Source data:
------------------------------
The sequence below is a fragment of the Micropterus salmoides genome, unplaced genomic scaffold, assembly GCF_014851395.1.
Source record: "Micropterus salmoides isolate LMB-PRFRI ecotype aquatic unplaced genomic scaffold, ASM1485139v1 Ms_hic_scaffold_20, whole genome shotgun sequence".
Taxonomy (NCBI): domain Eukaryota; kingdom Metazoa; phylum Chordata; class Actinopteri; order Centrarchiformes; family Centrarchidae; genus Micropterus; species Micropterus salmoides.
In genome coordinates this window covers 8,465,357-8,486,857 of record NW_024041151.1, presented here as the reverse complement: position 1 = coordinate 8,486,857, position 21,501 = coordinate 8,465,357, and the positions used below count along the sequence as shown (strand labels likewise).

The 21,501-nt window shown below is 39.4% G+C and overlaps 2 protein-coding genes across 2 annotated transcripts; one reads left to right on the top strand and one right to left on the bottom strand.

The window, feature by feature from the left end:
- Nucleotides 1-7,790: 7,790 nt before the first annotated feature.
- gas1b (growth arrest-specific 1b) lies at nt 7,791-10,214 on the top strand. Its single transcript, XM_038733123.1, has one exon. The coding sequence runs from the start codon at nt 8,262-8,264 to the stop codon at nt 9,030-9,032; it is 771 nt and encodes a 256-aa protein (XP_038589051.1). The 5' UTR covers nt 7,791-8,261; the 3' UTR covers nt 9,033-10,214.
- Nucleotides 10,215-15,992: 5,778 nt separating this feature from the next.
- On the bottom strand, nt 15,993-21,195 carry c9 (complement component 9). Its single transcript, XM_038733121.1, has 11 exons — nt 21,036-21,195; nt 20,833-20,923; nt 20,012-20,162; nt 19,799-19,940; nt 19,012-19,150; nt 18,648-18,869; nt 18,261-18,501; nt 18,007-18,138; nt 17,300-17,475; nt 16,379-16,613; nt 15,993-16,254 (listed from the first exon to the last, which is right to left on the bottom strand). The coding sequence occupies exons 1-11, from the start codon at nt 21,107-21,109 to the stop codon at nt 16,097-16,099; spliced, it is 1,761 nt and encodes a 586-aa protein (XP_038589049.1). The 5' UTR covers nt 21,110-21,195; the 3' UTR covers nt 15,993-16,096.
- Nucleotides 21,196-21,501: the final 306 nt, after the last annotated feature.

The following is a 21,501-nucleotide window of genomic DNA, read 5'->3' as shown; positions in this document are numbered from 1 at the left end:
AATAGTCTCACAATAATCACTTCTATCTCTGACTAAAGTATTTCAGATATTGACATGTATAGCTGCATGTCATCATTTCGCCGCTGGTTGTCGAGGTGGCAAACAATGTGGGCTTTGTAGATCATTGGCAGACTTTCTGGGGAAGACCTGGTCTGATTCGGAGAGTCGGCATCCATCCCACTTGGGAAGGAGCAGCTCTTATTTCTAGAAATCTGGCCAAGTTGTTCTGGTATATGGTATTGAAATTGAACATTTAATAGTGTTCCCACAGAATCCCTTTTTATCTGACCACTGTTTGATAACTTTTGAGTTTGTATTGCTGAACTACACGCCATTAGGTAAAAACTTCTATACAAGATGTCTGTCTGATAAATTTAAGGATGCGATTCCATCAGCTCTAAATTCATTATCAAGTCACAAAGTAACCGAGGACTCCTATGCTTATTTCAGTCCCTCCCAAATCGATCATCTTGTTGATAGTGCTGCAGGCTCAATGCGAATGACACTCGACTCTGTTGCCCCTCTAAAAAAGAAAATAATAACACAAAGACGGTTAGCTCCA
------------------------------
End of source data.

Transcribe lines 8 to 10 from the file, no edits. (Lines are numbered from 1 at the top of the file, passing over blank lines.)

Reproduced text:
- gas1b (growth arrest-specific 1b) lies at nt 7,791-10,214 on the top strand. Its single transcript, XM_038733123.1, has one exon. The coding sequence runs from the start codon at nt 8,262-8,264 to the stop codon at nt 9,030-9,032; it is 771 nt and encodes a 256-aa protein (XP_038589051.1). The 5' UTR covers nt 7,791-8,261; the 3' UTR covers nt 9,033-10,214.
- Nucleotides 10,215-15,992: 5,778 nt separating this feature from the next.
- On the bottom strand, nt 15,993-21,195 carry c9 (complement component 9). Its single transcript, XM_038733121.1, has 11 exons — nt 21,036-21,195; nt 20,833-20,923; nt 20,012-20,162; nt 19,799-19,940; nt 19,012-19,150; nt 18,648-18,869; nt 18,261-18,501; nt 18,007-18,138; nt 17,300-17,475; nt 16,379-16,613; nt 15,993-16,254 (listed from the first exon to the last, which is right to left on the bottom strand). The coding sequence occupies exons 1-11, from the start codon at nt 21,107-21,109 to the stop codon at nt 16,097-16,099; spliced, it is 1,761 nt and encodes a 586-aa protein (XP_038589049.1). The 5' UTR covers nt 21,110-21,195; the 3' UTR covers nt 15,993-16,096.